All procedures were approved by the ethical board of the Sao Paulo State University (CAAE, 02891112.6.0000.5402) and were conducted in accordance with the Declaration of Helsinki for human studies by the World Medical Association. After approval obtained from the Municipal Department of Education and Department of Sports to collect data in schools and sport clubs, respectively, parents or legal guardians completed a written statement of consent. Participants were informed about the objectives and methodology and also that participation was voluntary and that they could withdraw from the experiment at any time.

Participants

The final sample was composed of 53 male adolescents (S1 File). Twenty adolescents composed the Control Group (recruited in several public and private schools) while 33 adolescents were athletes (Basketball, n = 18; Swimming, n = 15). Swimmers and basketball players were recruited in two clubs registered in the respective national federations.

The inclusion criteria for this study were: (i) chronological age between 10 and 19 years; (ii) male sex; (iii) no use of medication that could affect bone metabolism; (iv) absence of previous or current bone fractures. Furthermore, to be included in the control group, participants had to declare to participate in regular physical education classes (two hours for.week-1) with no previous or actual engagement in organized sports.

Anthropometry

Stature and sitting height were recorded with a stadiometer (Sanny, model American Medical of the Brazil Ltda, Brazil) and a table (Harpenden sitting height table, model 98.607, Holtain Ltd, Crosswell, UK) to the nearest 0.1 cm. Leg length was estimated as stature minus sitting height. Body mass was measured using a digital scale (Filizzola PL 150, model Filizzola Ltda, Brazil) to the nearest 0.1 kg. A trained technician performed all measurements during a single visit to the laboratory. Finally, sitting height and body mass was used to calculate the individual body mass index (BMI, m2/kg).

Biological maturity

The maturity offset was calculated [23]. It corresponds to an algorithm derived from two longitudinal studies of Canadian youth and one of Belgian twins was used to predict the time (years) from/to age peak of height velocity (APHV), labeled maturity offset. Then, predicted APHV (years) was estimated as chronological age minus maturity offset.

(1)

Dual X-ray energy absorptiometry (DXA)

Total tissue (kg), fat tissue (kg), lean soft tissue (kg), bone mineral content (BMC, g), bone mineral density (BMD, g/cm2) and bone area (in cm2) were assessed using DXA (Lunar DPX-NT; General Electric Healthcare, Little Chalfont, Buckinghamshire, UK) and data for head, upper limbs, lower limbs, trunk (ribs, pelvis and column) and whole body were processed by means of a GE Medical System Lunar software (version 4.7). A certified technician calibrated the equipment on a daily basis and performed the scans with the participant wearing light clothes (short and t-shirt) and laying in the supine position on the apparatus (approximately 15 minutes). The precision of the machine in terms of coefficient of variation was 0.66% (n = 30 subjects not involved in this study).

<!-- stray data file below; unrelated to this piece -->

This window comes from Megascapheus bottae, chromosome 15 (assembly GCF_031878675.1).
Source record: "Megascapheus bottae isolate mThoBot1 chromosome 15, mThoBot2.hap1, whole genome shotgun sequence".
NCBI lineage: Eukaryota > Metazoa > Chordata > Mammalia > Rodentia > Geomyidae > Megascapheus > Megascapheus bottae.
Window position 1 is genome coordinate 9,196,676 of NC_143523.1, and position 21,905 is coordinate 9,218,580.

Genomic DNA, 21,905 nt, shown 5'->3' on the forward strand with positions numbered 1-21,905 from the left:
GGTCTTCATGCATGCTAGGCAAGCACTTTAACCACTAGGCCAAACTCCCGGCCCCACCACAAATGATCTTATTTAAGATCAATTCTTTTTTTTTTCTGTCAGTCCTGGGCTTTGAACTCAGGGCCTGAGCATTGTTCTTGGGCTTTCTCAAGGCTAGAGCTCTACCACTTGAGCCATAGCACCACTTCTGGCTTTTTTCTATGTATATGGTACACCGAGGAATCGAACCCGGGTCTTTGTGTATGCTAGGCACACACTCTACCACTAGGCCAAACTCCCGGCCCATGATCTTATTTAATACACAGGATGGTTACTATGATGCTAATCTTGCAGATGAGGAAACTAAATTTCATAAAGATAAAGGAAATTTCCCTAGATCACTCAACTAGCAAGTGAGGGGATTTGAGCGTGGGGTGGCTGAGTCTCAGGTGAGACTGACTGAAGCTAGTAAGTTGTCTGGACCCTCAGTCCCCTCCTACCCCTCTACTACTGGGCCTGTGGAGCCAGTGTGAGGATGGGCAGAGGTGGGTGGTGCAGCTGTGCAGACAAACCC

Training routine

The athletes reported their experience in the sports (in years) and the coaches reported the minutes trained per day and sessions trained per week by each athlete (weekly training volume). None of the athletes involved in the study performed another supervised physical exercise.

Training load

Thirty minutes after the end of the training, according literature recommendation [24], athletes were administered the CR-10 rating of perceived exertion (RPE) scale [25] adapted by Foster et al.[26] and reported the training duration (min). Thus, training load per day was calculated multiplying the score of the RPE with the total duration of the training section (in minutes)[24, 26] and summated to obtain the monthly training load.

Vitamin D intake

The adolescents reported through of a questionnaire (listed with foods rich in vitamin D usually present in a Brazilian diet) the frequency of consumption of foods rich (Likert scale) in vitamin D in a week, considering the previous week of the evaluation. The sums of the values of scale were considered as a vitamin D intake score.

Lipid and inflammatory profiles

Blood samples were collected during a rest day following a training session. A certified technician collected blood samples in the morning after a 12-hour fasting. An autohumalyzer (Dimension RxL Max; Siemens Dade-Behring, Deerfield, Illinois) and an enzymatic colorimetric kit were used to assess total cholesterol, HDL-c, LDL-c, very-low density lipoprotein cholesterol (VLDL-c) and triacylglycerol. In addition, high-sensitivity (H-S) CRP was assessed through the turbidimetric method (LabMax 240; Chema Diagnostica, Monsano, Italy) using an enzyme kit (Millipore, St. Charles, Missouri) with intra- and inter-assay reliability ranging between 4.6 and 6.0%, respectively.

Statistical analysis